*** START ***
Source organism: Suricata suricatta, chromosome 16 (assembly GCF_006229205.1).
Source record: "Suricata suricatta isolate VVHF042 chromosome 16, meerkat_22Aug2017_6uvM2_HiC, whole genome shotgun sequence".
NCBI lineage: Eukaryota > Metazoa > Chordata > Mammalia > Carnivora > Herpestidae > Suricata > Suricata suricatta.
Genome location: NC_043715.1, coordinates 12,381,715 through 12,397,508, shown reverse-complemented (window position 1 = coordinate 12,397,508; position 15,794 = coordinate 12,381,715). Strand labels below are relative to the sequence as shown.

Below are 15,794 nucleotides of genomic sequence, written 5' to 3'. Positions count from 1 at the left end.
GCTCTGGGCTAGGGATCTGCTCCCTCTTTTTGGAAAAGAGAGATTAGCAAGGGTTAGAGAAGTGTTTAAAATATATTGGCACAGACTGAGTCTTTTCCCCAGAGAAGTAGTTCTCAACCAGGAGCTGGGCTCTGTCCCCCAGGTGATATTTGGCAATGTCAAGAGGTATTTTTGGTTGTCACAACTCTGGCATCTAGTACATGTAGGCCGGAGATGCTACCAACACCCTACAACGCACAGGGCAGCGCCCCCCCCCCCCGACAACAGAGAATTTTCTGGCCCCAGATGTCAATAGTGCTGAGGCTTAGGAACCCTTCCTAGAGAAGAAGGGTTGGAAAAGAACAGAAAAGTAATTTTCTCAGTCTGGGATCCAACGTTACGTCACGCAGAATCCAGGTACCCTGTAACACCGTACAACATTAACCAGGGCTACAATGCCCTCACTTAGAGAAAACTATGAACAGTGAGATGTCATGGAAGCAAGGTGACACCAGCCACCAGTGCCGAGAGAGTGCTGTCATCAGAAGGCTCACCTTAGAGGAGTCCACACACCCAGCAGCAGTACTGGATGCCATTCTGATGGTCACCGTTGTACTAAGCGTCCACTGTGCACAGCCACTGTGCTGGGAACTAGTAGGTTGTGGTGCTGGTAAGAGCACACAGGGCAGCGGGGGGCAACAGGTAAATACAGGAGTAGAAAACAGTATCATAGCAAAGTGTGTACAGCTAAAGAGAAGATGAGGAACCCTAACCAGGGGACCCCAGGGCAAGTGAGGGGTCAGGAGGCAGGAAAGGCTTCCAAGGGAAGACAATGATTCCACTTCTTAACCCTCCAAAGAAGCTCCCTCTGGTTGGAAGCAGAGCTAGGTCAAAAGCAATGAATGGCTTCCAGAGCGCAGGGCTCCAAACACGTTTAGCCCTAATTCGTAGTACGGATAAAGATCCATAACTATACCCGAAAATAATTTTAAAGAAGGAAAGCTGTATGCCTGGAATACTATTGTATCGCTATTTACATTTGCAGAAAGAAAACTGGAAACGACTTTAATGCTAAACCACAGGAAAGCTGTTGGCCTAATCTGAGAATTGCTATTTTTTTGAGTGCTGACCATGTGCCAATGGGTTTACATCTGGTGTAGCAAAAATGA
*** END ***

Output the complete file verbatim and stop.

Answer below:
Source organism: Suricata suricatta, chromosome 16 (assembly GCF_006229205.1).
Source record: "Suricata suricatta isolate VVHF042 chromosome 16, meerkat_22Aug2017_6uvM2_HiC, whole genome shotgun sequence".
NCBI lineage: Eukaryota > Metazoa > Chordata > Mammalia > Carnivora > Herpestidae > Suricata > Suricata suricatta.
Genome location: NC_043715.1, coordinates 12,381,715 through 12,397,508, shown reverse-complemented (window position 1 = coordinate 12,397,508; position 15,794 = coordinate 12,381,715). Strand labels below are relative to the sequence as shown.

Below are 15,794 nucleotides of genomic sequence, written 5' to 3'. Positions count from 1 at the left end.
GCTCTGGGCTAGGGATCTGCTCCCTCTTTTTGGAAAAGAGAGATTAGCAAGGGTTAGAGAAGTGTTTAAAATATATTGGCACAGACTGAGTCTTTTCCCCAGAGAAGTAGTTCTCAACCAGGAGCTGGGCTCTGTCCCCCAGGTGATATTTGGCAATGTCAAGAGGTATTTTTGGTTGTCACAACTCTGGCATCTAGTACATGTAGGCCGGAGATGCTACCAACACCCTACAACGCACAGGGCAGCGCCCCCCCCCCCCGACAACAGAGAATTTTCTGGCCCCAGATGTCAATAGTGCTGAGGCTTAGGAACCCTTCCTAGAGAAGAAGGGTTGGAAAAGAACAGAAAAGTAATTTTCTCAGTCTGGGATCCAACGTTACGTCACGCAGAATCCAGGTACCCTGTAACACCGTACAACATTAACCAGGGCTACAATGCCCTCACTTAGAGAAAACTATGAACAGTGAGATGTCATGGAAGCAAGGTGACACCAGCCACCAGTGCCGAGAGAGTGCTGTCATCAGAAGGCTCACCTTAGAGGAGTCCACACACCCAGCAGCAGTACTGGATGCCATTCTGATGGTCACCGTTGTACTAAGCGTCCACTGTGCACAGCCACTGTGCTGGGAACTAGTAGGTTGTGGTGCTGGTAAGAGCACACAGGGCAGCGGGGGGCAACAGGTAAATACAGGAGTAGAAAACAGTATCATAGCAAAGTGTGTACAGCTAAAGAGAAGATGAGGAACCCTAACCAGGGGACCCCAGGGCAAGTGAGGGGTCAGGAGGCAGGAAAGGCTTCCAAGGGAAGACAATGATTCCACTTCTTAACCCTCCAAAGAAGCTCCCTCTGGTTGGAAGCAGAGCTAGGTCAAAAGCAATGAATGGCTTCCAGAGCGCAGGGCTCCAAACACGTTTAGCCCTAATTCGTAGTACGGATAAAGATCCATAACTATACCCGAAAATAATTTTAAAGAAGGAAAGCTGTATGCCTGGAATACTATTGTATCGCTATTTACATTTGCAGAAAGAAAACTGGAAACGACTTTAATGCTAAACCACAGGAAAGCTGTTGGCCTAATCTGAGAATTGCTATTTTTTTGAGTGCTGACCATGTGCCAATGGGTTTACATCTGGTGTAGCAAAAATGA